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Concussion, convergence, computation and the clinic: What does a computer scientist know about getting hit in the head?

Brain injury

Wednesday 22 February 2017, 6.30PM

Speaker: Professor Mark Daley, University of Western Ontario

The Roundhouse Open Lecture Series

Traumatic brain injury (TBI) directly impacts the lives of millions of people worldwide every year. In spite of these significant human, and economic, tolls, the physiological mechanisms of TBI remain obscure and our diagnostic criteria rely heavily on subjective symptom reporting. Attempts to better understand TBI using siloed, within-discipline, approaches have yielded only modest results. The secret to understanding TBI may only be discovered with fundamentally new approaches to science.

The 2011 manifesto "Convergence: The Future of Health", authored by Jacks, Hockfield, and Sharp laid out a bold new vision for deeply integrated research that transcends simple transdisciplinarity. Professor Daley will open the lecture with a brief outline of  this vision, and why he thinks it is critical to the future of the global research endeavour.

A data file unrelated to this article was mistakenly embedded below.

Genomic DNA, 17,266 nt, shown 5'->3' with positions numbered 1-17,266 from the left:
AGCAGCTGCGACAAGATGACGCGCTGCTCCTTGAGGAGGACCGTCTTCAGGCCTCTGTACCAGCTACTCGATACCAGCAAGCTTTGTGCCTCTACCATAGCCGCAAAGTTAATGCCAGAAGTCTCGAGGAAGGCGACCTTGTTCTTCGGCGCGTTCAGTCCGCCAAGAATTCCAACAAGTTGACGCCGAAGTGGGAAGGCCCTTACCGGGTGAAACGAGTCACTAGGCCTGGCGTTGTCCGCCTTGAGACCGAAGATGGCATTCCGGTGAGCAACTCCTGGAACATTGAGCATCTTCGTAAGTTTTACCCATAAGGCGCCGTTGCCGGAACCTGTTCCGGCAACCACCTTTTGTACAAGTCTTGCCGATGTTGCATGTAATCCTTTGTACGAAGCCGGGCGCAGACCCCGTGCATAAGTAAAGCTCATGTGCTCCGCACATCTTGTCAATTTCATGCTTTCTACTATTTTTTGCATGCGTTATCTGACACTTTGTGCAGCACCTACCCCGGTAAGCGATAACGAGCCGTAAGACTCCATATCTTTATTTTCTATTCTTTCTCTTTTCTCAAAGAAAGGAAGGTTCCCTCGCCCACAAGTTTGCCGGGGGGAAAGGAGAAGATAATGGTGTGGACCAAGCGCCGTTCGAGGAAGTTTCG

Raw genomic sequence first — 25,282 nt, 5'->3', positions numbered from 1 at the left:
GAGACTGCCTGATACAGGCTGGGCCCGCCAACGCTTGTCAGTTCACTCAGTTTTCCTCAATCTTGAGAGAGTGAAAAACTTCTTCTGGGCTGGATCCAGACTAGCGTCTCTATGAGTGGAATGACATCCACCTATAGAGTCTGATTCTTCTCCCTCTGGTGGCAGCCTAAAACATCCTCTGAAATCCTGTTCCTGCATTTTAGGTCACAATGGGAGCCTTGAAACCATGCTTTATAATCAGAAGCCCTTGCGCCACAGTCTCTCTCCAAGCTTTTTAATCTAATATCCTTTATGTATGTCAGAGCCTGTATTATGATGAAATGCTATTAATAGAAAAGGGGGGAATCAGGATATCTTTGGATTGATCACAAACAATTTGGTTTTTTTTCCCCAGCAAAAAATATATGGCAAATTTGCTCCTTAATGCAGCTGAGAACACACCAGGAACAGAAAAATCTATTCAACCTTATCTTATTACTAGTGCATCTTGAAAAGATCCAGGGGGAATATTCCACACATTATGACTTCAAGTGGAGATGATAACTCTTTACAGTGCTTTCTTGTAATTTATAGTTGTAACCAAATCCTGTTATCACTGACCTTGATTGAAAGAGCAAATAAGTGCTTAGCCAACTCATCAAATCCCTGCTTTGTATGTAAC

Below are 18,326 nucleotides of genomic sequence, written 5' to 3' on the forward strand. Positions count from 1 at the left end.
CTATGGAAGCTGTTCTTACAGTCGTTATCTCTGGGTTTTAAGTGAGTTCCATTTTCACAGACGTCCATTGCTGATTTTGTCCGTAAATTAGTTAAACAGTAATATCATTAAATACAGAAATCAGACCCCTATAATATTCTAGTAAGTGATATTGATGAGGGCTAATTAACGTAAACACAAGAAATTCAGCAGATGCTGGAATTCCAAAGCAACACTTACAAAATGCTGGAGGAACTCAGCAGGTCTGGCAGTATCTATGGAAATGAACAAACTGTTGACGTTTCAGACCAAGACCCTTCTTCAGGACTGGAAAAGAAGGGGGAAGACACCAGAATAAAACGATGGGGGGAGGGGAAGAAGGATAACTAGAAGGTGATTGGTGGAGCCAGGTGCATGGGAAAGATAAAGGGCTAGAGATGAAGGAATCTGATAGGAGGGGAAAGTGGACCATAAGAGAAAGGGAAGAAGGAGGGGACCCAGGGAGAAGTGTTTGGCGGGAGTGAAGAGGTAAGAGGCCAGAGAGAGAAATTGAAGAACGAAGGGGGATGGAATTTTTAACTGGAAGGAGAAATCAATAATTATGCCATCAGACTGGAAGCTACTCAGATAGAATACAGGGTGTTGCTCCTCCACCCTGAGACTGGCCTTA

The remainder of the lecture will describe his own experiences, and contributions, as a computer scientist working as part of a TBI-focussed convergence science team including critical care and sports medicine physicians, microbiologists, cell biologists, neuroscientists, medical imagers, biomechanical engineers, surgeons, statisticians, physiologists and neurologists. He will focus on our recent discovery of an accurate metabolomics-based blood test for concussion, and novel neuroimaging results that help paint a clearer picture of the what happens in the concussed brain.

NB There will be a free drinks reception before the lecture, from 6pm.  All attendees welcome. 

Location: Room RCH/037, Ron Cooke Hub auditorium, Ron Cooke Hub, Campus East

Admission: is by free ticket only. Please book below.

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